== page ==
GMS 2 Send variable 'link' to script

Is it possible to send a variable to a script for direct writing? I don't mean send the value, modify the value, return the value. I mean send the script something so it knows what variable to update. In other words I want a script to do something based on the values it has been given and directly modify the variable that has been requested.

I do not know what the requesting variable name will be beyond what the script has been passed.

Note: I did not want the script to assume what the variable name will be.

Update this variable with the calculated result. Not get the result and update it manually with the result or just knowing what the variable is beforehand.

Update variable "abc" with input data xyz. 'abc' will equal xyz without returning the value.

This is a hard one to explain I hope someone can explain.


Forum Staff
This is not recommended. Input arguments should not be modified by the functions they are passed to. This is what return values are for.

If you decide to do this against better judgment, you can pass the variable name as a string and use variable_instance_set.
I see what you mean. No that screams fudge. The reason I want to do it is that I have several objects of all different kinds with very different functions.

What they have in common is an x and y offset and expand horizontal, vertical, and diagonal.

I have a grid and a number of different buttons sets. It's difficult to do the tell without the show.

I wanted to keep my naming convention consistent and easy to identify. I have two objects, for example, one with grid_x_offset and another with palette_x_offset (palette is a parent of lots of other button sets)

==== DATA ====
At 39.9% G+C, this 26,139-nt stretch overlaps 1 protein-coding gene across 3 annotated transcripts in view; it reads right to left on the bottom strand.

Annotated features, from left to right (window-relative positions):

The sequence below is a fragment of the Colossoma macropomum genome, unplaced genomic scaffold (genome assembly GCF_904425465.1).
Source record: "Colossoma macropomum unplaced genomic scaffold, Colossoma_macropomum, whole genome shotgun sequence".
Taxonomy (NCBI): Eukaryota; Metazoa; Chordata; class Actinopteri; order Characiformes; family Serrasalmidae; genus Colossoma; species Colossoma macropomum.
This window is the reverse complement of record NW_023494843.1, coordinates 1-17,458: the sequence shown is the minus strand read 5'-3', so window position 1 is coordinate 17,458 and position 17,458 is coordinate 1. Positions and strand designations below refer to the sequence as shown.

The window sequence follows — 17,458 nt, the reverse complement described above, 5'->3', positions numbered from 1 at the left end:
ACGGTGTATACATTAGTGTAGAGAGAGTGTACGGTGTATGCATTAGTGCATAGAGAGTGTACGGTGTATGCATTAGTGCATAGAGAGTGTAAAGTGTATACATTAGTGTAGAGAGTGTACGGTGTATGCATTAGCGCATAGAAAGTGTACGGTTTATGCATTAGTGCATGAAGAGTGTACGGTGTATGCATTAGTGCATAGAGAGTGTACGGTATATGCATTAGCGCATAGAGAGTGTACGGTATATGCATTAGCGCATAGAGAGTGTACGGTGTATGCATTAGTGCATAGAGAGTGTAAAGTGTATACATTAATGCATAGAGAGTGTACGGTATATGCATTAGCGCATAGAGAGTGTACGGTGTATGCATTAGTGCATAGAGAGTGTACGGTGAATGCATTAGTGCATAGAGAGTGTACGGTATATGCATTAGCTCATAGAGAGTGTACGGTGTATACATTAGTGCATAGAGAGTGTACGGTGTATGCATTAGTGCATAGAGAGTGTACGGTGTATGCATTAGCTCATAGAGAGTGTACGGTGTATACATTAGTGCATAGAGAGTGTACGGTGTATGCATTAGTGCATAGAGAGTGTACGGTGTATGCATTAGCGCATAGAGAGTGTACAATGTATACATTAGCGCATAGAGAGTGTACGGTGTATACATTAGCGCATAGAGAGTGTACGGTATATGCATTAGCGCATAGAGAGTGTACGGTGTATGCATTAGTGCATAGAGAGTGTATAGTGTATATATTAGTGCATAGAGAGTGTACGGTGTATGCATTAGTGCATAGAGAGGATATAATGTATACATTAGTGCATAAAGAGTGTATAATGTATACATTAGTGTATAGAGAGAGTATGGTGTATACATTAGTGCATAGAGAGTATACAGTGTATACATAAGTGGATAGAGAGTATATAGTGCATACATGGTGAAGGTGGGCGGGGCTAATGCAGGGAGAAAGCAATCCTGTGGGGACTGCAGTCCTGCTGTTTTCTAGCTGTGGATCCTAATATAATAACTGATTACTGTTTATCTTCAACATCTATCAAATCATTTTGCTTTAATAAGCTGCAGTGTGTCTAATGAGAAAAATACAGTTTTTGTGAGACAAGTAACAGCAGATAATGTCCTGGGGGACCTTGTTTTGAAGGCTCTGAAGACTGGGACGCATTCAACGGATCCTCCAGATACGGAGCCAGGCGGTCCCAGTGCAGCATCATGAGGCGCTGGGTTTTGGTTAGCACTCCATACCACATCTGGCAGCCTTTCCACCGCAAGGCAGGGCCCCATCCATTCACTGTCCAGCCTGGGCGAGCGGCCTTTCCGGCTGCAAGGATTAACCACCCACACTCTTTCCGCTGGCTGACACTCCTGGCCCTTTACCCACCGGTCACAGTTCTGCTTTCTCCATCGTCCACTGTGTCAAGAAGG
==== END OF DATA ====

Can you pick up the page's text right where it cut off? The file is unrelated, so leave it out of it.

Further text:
the problem is they have basically the same code except that they have differently named variables for the offset. I do it like this so that when I access them externally I know that grid offset is the grid and not a palette child or something else.

I could just name them all the same as current_x_offset but I use current_ for temporary stuff.

Ahh this is so hard to explain.

Edit: I will try to calm down a little. There are a million ways to do things I just don't want to get it wrong. As much as abstraction makes life easier it does disturb my spirit somewhat. :(
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Another option is to put the values in global space, then give each object a user event that copies those values into the appropriate instance variables.
That basically what I wanted to avoid. It would make sense for my project but I like to keep objects as self-evident and self-contained as possible. Maybe I shouldn't be striving for that. I seem to go through these self-hatred cycles and end up recoding things unnecessarily.


Anything that works off IDs (e.g. data structures, buffers, etc.) and arrays support pass by reference. When GMS 2.3 comes out, structs will also pass by reference, and even object instances can implement their own methods.


Either every object has to know how to manage itself, or some controller has to know how to manage every object. I don't think there's any other solution, and I don't know how that fails in any way to be less "self-contained" than "something knows what variable names to pass into a script that just puts values into places". That's messy, clunky, non-object-oriented, and basically looking for the hardest possible way to do things, as far as I can tell. It's the kind of programming exercise a professor might assign just so that the lesson can be "now that you know why it's a bad idea... never do this again".
Thank you. I never actually 'did it' before but I was very close to doing it. I think I should trust my intuition more. There comes a point where things get worse not better.
I think your quest for neatness is interfering with the actual computer science that is going on. Use the solution that is best for the problem, not "think of what you, as a human, consider a neat solution and then try to come up with a convoluted method to achieve that result".
I agree with you but the computer 'science' gets fuzzy when you have a black box. But you are right I need to adapt my attitude somewhat to gear it towards modern platforms. Otherwise it's just like 'why don't you program in assembly for an x86. I do agree logically. My heart just says no. I have to get over this.